The way I live now is a Lifestyle of creative energy and creative entrepreneurship. A typical day for me is Not Typical. My version of busyness Enlivens me.
I have so much vision with short-term as well as long-term goals. I am growing, my audience and my reach continues to expand, and all my bills are paid. (Some months are leaner than others, but I've never missed a meal! :) )
I appreciate so much the years I spent working at the factory. I was doing a lot of art production for summer events last year. I set-up a mini assembly line in my studio to make the process as efficient as possible and it made me think about how I used to work at the factory.
Everything that happens shapes us if we allow it to.
This is my experience and observation.
I made a video about a year ago called Crushed to Life: How a factory job showed me the way. You can view it on Youtube if my story intrigues you to know more :
This weekend I will be teaching a workshop I'm calling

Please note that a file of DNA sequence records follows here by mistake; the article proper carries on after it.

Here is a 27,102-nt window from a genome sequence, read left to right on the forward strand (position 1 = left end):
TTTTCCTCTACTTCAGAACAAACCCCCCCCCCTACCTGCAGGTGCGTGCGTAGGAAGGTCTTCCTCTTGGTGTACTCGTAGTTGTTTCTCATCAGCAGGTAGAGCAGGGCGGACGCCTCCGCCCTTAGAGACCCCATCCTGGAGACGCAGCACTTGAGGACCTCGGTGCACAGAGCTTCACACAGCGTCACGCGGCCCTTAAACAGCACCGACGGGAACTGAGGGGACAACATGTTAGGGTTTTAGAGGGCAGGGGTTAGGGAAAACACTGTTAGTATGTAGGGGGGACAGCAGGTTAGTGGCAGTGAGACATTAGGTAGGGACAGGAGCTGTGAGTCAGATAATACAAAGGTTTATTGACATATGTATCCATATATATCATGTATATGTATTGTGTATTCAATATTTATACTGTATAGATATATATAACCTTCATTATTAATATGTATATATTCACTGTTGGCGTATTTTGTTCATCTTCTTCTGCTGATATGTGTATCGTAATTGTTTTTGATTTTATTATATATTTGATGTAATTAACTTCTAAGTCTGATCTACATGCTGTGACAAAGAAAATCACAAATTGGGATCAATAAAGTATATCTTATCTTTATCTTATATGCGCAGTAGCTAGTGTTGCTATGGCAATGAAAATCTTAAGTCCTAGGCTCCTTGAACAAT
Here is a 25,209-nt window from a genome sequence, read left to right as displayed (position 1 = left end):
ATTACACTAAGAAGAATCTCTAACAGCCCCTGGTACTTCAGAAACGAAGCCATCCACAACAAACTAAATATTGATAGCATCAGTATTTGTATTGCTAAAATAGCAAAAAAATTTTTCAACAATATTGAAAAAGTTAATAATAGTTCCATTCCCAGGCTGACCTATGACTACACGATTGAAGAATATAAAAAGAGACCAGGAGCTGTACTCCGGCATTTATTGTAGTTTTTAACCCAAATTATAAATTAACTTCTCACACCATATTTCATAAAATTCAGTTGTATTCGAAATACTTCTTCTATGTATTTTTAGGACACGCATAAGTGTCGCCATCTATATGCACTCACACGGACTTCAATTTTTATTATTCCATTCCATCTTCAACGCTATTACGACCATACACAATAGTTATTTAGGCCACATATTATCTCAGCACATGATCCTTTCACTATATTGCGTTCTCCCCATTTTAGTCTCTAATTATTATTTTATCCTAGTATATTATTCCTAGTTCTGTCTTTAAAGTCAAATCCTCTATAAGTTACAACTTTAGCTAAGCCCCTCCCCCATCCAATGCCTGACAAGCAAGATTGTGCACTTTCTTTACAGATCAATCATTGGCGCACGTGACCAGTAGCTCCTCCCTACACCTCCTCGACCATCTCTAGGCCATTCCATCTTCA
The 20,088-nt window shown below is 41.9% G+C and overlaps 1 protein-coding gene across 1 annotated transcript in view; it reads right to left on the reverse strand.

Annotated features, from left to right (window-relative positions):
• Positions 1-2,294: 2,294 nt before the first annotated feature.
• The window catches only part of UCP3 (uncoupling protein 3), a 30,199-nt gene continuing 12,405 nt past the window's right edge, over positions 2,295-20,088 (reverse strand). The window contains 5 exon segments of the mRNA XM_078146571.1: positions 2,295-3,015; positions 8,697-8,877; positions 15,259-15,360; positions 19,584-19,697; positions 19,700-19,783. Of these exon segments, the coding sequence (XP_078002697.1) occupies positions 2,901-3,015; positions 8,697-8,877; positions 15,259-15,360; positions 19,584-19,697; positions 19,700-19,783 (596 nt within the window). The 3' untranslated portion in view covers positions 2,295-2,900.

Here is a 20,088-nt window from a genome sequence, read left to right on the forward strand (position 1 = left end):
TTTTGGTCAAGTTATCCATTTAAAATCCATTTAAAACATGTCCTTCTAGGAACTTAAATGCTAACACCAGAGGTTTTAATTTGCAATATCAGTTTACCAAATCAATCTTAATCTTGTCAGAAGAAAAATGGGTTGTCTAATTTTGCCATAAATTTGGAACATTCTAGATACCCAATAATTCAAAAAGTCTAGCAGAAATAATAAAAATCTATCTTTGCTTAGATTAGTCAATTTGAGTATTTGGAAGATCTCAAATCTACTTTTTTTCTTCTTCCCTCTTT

WHO'D A THUNK ?!?!?!?!?
I am so fucking proud of me.
And I am only just getting started.
(I will tell the story another day of how a ginormous bag of cocoa powder blew up in my face which is why I look like a coal miner in this photo!)
I know this is a long post for social media so if you read all of this I thank you. Before I was an artist I was a writer and I am currently working on new writing projects so my wordiness is extra word-full these days. I am crazy excited to unveil them when they are ready.
Do I sleep ?
Do I play?
Hex yeah, every chance I get.
Do I ever feel burnt out?
When you do what you love, you'll never work again.